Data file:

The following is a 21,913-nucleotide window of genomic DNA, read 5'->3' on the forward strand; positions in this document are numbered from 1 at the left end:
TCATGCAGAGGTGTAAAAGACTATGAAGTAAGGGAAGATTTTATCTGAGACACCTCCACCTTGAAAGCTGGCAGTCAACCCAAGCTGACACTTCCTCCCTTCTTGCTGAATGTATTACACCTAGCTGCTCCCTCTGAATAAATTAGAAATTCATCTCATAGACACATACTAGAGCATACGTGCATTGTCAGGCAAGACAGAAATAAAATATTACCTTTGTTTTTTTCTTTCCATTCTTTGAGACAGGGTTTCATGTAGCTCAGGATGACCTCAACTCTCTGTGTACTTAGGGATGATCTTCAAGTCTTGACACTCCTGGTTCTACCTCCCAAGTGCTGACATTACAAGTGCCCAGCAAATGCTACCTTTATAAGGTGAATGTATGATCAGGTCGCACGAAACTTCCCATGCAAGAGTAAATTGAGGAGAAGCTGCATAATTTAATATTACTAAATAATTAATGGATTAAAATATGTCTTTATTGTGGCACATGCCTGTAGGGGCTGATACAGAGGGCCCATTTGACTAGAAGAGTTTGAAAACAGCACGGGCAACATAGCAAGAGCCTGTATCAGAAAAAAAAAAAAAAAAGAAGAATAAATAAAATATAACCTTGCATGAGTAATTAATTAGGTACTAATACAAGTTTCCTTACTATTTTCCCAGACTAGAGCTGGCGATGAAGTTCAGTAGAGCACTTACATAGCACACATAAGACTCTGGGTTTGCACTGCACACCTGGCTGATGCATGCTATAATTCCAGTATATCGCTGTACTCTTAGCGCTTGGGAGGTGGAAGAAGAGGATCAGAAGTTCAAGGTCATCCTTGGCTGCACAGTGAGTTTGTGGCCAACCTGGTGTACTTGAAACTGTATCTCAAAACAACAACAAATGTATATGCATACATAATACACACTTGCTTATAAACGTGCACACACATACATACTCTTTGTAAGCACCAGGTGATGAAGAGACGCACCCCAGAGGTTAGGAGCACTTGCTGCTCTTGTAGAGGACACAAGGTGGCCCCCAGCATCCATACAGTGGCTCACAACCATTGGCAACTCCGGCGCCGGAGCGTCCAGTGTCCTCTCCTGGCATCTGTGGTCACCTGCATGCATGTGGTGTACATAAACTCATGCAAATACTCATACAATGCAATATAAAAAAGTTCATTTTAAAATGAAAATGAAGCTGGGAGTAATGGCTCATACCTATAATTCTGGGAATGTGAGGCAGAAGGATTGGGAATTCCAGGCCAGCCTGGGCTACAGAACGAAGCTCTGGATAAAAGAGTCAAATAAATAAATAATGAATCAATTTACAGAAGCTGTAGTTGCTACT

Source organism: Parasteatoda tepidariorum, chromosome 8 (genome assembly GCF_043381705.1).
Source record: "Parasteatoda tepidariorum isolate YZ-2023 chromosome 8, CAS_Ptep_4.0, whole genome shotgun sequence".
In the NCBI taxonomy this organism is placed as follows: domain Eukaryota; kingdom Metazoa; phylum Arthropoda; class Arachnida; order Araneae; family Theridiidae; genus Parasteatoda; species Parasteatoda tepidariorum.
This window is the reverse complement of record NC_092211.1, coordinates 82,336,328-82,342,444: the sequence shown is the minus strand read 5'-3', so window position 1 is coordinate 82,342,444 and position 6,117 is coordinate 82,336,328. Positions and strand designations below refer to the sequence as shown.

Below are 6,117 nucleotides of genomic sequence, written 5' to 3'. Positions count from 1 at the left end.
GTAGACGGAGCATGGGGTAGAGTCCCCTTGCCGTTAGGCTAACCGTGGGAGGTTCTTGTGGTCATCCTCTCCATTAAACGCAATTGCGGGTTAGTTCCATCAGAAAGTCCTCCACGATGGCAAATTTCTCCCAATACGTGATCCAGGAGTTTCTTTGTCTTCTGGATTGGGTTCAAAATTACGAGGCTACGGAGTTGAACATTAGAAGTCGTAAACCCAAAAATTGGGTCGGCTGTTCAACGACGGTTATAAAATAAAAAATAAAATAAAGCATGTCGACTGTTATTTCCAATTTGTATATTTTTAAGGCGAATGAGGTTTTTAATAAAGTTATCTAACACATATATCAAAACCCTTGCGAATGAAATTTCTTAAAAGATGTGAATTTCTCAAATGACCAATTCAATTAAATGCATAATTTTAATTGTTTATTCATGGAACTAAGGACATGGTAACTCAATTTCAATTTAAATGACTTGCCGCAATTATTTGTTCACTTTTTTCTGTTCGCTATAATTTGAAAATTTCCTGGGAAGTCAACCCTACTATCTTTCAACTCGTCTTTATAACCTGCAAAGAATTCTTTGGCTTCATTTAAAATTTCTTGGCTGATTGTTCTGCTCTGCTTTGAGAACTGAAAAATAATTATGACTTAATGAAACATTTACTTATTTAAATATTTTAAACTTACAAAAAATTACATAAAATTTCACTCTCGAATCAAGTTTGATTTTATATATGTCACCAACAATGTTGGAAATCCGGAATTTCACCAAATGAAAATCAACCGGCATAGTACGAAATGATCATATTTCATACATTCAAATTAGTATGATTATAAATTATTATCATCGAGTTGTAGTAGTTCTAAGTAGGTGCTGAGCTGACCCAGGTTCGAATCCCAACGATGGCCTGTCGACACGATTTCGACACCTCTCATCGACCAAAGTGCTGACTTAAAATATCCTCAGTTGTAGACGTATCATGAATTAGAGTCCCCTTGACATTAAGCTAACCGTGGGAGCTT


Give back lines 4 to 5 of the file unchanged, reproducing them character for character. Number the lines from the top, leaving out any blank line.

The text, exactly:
Source record: "Parasteatoda tepidariorum isolate YZ-2023 chromosome 8, CAS_Ptep_4.0, whole genome shotgun sequence".
In the NCBI taxonomy this organism is placed as follows: domain Eukaryota; kingdom Metazoa; phylum Arthropoda; class Arachnida; order Araneae; family Theridiidae; genus Parasteatoda; species Parasteatoda tepidariorum.